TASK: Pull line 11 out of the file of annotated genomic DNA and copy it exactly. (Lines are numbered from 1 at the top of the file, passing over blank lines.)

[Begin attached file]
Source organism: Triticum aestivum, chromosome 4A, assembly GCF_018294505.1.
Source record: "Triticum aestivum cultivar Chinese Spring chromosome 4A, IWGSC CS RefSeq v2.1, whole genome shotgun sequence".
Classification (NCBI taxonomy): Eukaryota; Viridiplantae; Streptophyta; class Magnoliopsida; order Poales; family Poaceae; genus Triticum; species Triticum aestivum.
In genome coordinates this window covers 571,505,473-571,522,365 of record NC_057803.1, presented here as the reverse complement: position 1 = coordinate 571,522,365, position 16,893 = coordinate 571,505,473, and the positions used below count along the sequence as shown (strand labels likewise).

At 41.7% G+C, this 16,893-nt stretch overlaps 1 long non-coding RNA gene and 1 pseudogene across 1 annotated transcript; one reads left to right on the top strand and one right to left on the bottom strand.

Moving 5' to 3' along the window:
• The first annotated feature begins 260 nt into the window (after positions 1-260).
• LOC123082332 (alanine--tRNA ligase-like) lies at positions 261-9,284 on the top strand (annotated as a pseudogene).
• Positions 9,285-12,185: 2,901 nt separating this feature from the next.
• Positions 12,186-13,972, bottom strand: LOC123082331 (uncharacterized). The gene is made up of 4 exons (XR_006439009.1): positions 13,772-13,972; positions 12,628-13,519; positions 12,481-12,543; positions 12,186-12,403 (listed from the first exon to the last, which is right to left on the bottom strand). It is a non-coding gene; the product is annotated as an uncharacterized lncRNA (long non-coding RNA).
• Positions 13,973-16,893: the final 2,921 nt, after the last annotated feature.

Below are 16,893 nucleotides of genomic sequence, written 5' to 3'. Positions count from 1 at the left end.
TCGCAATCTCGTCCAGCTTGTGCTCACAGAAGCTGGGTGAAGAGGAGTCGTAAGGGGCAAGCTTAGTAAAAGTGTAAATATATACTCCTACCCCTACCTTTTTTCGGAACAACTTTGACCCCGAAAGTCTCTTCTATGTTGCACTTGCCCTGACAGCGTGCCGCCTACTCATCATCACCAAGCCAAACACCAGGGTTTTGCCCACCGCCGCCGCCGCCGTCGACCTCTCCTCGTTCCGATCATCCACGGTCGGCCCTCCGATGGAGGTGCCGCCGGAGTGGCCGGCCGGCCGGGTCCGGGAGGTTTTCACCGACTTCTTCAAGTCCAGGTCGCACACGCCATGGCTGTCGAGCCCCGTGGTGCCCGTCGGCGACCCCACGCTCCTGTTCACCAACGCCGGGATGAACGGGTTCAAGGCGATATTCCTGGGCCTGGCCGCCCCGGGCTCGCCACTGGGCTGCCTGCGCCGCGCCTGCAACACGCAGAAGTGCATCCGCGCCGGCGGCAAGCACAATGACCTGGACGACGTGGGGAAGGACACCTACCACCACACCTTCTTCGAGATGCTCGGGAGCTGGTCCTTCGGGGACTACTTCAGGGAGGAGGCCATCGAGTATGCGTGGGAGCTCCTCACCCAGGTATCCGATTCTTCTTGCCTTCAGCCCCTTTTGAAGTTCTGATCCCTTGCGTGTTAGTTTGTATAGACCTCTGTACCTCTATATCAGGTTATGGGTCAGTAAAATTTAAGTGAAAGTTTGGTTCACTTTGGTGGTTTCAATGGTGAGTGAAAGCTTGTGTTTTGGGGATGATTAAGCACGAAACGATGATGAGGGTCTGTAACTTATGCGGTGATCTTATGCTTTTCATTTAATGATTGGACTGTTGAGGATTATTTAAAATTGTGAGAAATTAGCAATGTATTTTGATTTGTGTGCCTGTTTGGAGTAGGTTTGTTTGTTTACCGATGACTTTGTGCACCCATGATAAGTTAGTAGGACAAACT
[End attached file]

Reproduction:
• Positions 13,973-16,893: the final 2,921 nt, after the last annotated feature.